The BBC's attempt to create a show that's exactly like Doctor Who only set in the middle ages is not without its charm, but.. actually, no, it's without its charm. It's clear that the producers believe that today's family audience won't sit still for anything resembling actual drama, or even what passed for drama in Robin of Sherwood, so what we get instead is more on the level of Hercules: the Legendary Journeys with a faux medieval setting populated by modern people wearing modern outfits and winking in a post-modern way. On occasion this approach can be quite entertaining (see, for example, A Knight's Tale which makes a virtue of its popcorn preposterousness and has a great comedy turn by Paul Bettany as Chaucer.) Here it's only intermittently likeable, and the sheer one-dimensionality of the story, filled with snarling villains in black leather, doesn't do it any favours for a modern audience. I'm sure kids will lap it up.
Season 2 of Bones is just as endearingly amateurish and stupid as Season 1, with the addition of a really annoying new boss character. Which makes it sound far worse than it is. So far it's proving to be perfectly entertaining, and David Boreanaz continues to put in a likeably goofy performance and have plenty of simmering sexual chemistry with more or less every female on the show. I do wonder what he does for all those cases where he isn't confronted with unrecognisable human remains.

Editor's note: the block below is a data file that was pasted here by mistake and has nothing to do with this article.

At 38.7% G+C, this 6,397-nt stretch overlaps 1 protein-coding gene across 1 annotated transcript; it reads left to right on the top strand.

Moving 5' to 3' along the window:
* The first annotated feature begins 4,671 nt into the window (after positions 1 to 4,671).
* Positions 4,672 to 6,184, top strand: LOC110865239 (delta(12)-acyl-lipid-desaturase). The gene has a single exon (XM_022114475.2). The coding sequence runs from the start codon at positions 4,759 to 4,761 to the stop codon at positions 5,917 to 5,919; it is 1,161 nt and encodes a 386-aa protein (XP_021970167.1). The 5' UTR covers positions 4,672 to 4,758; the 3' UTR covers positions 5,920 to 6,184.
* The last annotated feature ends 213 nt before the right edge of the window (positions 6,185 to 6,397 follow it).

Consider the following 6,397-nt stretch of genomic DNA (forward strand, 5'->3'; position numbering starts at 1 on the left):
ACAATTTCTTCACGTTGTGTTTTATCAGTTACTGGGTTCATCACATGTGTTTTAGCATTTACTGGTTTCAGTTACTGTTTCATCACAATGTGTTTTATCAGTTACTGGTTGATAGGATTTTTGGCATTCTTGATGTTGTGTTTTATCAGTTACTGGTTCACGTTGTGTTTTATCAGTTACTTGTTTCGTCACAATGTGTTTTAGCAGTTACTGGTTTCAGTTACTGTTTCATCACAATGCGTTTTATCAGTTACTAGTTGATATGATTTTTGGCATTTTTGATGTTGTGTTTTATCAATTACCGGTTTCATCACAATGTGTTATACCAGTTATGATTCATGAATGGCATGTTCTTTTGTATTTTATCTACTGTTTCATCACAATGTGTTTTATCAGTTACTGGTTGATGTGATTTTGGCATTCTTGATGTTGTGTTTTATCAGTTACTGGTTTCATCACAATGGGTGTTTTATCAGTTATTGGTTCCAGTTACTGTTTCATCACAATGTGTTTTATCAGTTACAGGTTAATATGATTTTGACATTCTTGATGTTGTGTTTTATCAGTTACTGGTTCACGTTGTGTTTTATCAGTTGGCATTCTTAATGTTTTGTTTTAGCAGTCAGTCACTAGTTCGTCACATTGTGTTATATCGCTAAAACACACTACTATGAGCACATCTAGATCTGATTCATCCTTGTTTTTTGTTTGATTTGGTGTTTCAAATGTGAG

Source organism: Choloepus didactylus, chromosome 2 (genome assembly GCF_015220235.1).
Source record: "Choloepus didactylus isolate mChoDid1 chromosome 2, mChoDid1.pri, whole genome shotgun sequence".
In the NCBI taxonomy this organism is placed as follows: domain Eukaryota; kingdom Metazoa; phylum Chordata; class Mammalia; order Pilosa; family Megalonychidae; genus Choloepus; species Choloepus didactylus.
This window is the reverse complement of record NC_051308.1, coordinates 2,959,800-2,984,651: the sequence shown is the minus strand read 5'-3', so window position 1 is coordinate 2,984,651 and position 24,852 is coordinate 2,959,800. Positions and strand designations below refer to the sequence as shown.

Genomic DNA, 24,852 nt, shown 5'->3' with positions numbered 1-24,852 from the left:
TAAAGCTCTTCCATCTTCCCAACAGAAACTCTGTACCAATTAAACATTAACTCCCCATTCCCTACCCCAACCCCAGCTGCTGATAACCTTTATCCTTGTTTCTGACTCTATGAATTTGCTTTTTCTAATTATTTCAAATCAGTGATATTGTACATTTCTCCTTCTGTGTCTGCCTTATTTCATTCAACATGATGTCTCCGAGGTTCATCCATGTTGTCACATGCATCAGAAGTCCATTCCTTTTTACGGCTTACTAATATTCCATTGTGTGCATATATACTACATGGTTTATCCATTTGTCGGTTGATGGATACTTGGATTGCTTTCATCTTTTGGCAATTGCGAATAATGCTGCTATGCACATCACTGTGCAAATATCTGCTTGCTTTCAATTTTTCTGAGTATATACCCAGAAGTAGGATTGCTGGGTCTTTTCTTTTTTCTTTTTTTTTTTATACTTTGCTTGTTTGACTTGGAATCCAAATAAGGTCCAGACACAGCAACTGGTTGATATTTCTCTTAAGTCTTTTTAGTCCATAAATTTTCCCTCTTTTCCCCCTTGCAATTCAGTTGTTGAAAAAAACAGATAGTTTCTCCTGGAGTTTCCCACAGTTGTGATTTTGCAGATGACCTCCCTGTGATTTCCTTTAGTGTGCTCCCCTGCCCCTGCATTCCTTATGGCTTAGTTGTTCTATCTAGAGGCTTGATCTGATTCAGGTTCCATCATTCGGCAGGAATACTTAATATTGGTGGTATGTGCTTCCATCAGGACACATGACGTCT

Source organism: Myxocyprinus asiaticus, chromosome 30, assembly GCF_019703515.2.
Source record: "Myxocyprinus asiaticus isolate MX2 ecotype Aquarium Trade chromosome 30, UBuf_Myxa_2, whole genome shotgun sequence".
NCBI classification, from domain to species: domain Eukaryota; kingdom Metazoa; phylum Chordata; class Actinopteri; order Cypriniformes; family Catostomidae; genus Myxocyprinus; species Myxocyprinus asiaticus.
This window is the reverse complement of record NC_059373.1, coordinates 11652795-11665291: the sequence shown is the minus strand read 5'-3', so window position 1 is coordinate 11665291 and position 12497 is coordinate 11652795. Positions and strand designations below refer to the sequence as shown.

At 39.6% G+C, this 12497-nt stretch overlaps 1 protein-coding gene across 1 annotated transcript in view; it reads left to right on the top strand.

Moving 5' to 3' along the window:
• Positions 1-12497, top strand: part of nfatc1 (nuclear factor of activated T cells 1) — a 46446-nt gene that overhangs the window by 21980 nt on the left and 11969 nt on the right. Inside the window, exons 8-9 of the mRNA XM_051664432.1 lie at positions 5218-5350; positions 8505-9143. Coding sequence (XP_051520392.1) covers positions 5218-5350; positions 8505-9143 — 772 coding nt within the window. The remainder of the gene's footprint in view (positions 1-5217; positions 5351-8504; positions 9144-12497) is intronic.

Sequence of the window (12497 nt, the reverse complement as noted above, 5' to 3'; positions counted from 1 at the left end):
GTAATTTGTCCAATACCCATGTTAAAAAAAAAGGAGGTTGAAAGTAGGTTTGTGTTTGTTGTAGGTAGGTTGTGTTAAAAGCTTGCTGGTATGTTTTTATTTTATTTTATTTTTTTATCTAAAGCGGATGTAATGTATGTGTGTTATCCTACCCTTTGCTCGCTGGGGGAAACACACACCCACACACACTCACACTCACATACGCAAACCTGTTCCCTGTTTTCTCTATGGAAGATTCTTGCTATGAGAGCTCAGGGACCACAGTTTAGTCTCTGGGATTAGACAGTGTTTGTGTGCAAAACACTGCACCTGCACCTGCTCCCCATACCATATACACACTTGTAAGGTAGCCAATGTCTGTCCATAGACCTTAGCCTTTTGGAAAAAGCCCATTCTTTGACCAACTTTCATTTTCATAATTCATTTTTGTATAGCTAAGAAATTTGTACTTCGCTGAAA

The third episode of Aaron Sorkin's new show is my favourite yet, with some genuinely funny comedy material both from the show within the show, and the show itself. There's still something missing, however. I just don't connect with, or even particularly like, most of the characters - including Matt and Danny. I'm not sure what's missing and I hope I warm up to the series soon because there's genuinely a lot to enjoy.
The third and final season of Deadwood has just finished, and for me it was a very strong return to form after a somewhat diffuse and confusing second season. There's a strong central narrative, an incredibly rich and interesting villain, and all the usual digressions into the odd quirks of character which make Deadwood such a particular slice of life. Only the complete lack of any resolution to the central narrative, which I suspect may be part of the point, prevents this from being a genuinely satisfying season of television. We're promised some TV movies to wrap up the story, and I'm looking forward to them.
Like most of the best telly this is an HBO show, now in its fourth year. We got turned on to it by my brother-in-law, who shares my love for Homicide: Life on the Street. The Wire comes from David Simon, whose years of journalism with the Baltimore police department inspired the book upon which Homicide was based. I've raved about it here: